In case you were unaware of the scope of Minecraft, here is the opening of the excellent and comprehensive article by Stuart Dredge in the Guardian. The article is entitled: Minecraft movie will be 'large-budget' but unlikely to arrive before 2017. The article also contains videos that will take you into the digital world of Minecraft. 


Minecraft2

"What is Minecraft? It’s a game, obviously: one that its developer Mojang has sold nearly 54m copies of across computers, consoles and mobile devices so far. 

It’s a series of books published by Egmont that sold more than 1.3m copies in the UK alone in the first eight months of 2014. It’s a range of Lego kits that have been selling out rapidly, as well as the source for a line of plush toys, hoodies and other products sold from Mojang’s online store. 


MinecraftVillageBut Minecraft is also an educational tool in schools through the MinecraftEduinitiative, and the driver for Block by Block, a partnership with the United Nations Human Settlements Programme to get young people involved in planning public urban spaces, starting with a pilot in Kenya.
 

Minecraft is also one of YouTube’s most popular video categories – right up there with music – fuelling hugely popular channels..."

Read it all: Stuart Dredge

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  NewYorkTimesLogoAmazon-Hachette Battle Continues with Authors United

Power, money, books, writers and control are all involved as this battlle continues...Here are excerpts from a New York Times article by David Streitfeld.

 

"Amazon is at war with Hachette, and it sometimes seems as if it has always been that way.

HachetteBooksAs a negotiating tool in the battle, which is over the price of e-books, Amazon is discouraging its customers from buying the publisher’s printed books. After six months of being largely cut off from what is by far the largest bookstore in the country, many Hachette writers are fearful and angry. So...they are trying a new tactic to get the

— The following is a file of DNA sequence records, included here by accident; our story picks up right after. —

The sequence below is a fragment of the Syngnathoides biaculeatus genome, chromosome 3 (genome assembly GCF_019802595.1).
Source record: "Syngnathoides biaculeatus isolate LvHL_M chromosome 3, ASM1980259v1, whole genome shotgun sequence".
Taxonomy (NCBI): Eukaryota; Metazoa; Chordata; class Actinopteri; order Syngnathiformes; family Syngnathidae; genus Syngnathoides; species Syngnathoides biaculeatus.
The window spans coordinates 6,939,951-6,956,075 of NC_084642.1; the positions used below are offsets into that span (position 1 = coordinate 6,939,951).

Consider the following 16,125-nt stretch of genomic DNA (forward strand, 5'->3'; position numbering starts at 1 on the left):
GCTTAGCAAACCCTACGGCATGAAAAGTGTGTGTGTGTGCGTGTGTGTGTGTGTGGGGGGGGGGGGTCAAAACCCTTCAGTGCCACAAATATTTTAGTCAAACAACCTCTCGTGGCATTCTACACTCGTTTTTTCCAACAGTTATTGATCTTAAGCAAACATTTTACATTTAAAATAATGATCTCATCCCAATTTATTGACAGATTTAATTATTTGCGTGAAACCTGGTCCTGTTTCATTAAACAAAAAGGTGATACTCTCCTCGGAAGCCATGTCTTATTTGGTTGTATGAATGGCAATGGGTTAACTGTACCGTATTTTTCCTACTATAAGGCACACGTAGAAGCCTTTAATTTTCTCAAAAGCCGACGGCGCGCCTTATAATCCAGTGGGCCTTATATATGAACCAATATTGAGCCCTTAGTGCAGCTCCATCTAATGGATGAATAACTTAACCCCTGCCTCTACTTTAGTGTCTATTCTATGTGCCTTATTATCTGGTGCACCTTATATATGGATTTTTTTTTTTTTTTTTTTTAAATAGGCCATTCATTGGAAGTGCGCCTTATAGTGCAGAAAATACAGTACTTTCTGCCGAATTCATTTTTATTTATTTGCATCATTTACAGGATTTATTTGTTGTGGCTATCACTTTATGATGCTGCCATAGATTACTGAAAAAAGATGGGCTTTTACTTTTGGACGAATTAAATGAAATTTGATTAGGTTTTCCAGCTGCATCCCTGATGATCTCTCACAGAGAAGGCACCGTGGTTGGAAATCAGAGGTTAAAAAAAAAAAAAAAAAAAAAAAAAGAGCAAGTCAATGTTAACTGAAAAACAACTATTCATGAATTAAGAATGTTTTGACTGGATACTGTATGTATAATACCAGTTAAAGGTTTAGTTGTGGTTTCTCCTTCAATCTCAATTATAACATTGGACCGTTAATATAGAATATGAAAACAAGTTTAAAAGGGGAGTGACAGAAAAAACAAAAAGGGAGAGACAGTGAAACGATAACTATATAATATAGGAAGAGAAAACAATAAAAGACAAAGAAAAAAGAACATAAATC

ir work unshackled.

Authors United, a group of Hachette writers and their allies, is appealing directly to Amazon’s board. It is warning the board that the reputation of the retailer, and of the directors themselves, is at risk.

'Efforts to impede or block the sale of books have a long and ugly history,' reads a letter being posted to the group’s website on Monday morning. 'Do you, personally, want to be associated with this?'

The letter warns the directors that the discontent might spread...'if this is how Amazon continues to treat the literary community, how long will the company’s fine reputation last?'”

BookshelvesGaimanViaDigitalcompostingRonBrinkmanHere is the Link to read it all: New York Times

UPDATE...This battle has expanded to include many prominent writers who are not published by Hachette. David Streifeld continues his coverage in what has become a series  in the New York Times. 
Here is an updated excerpt...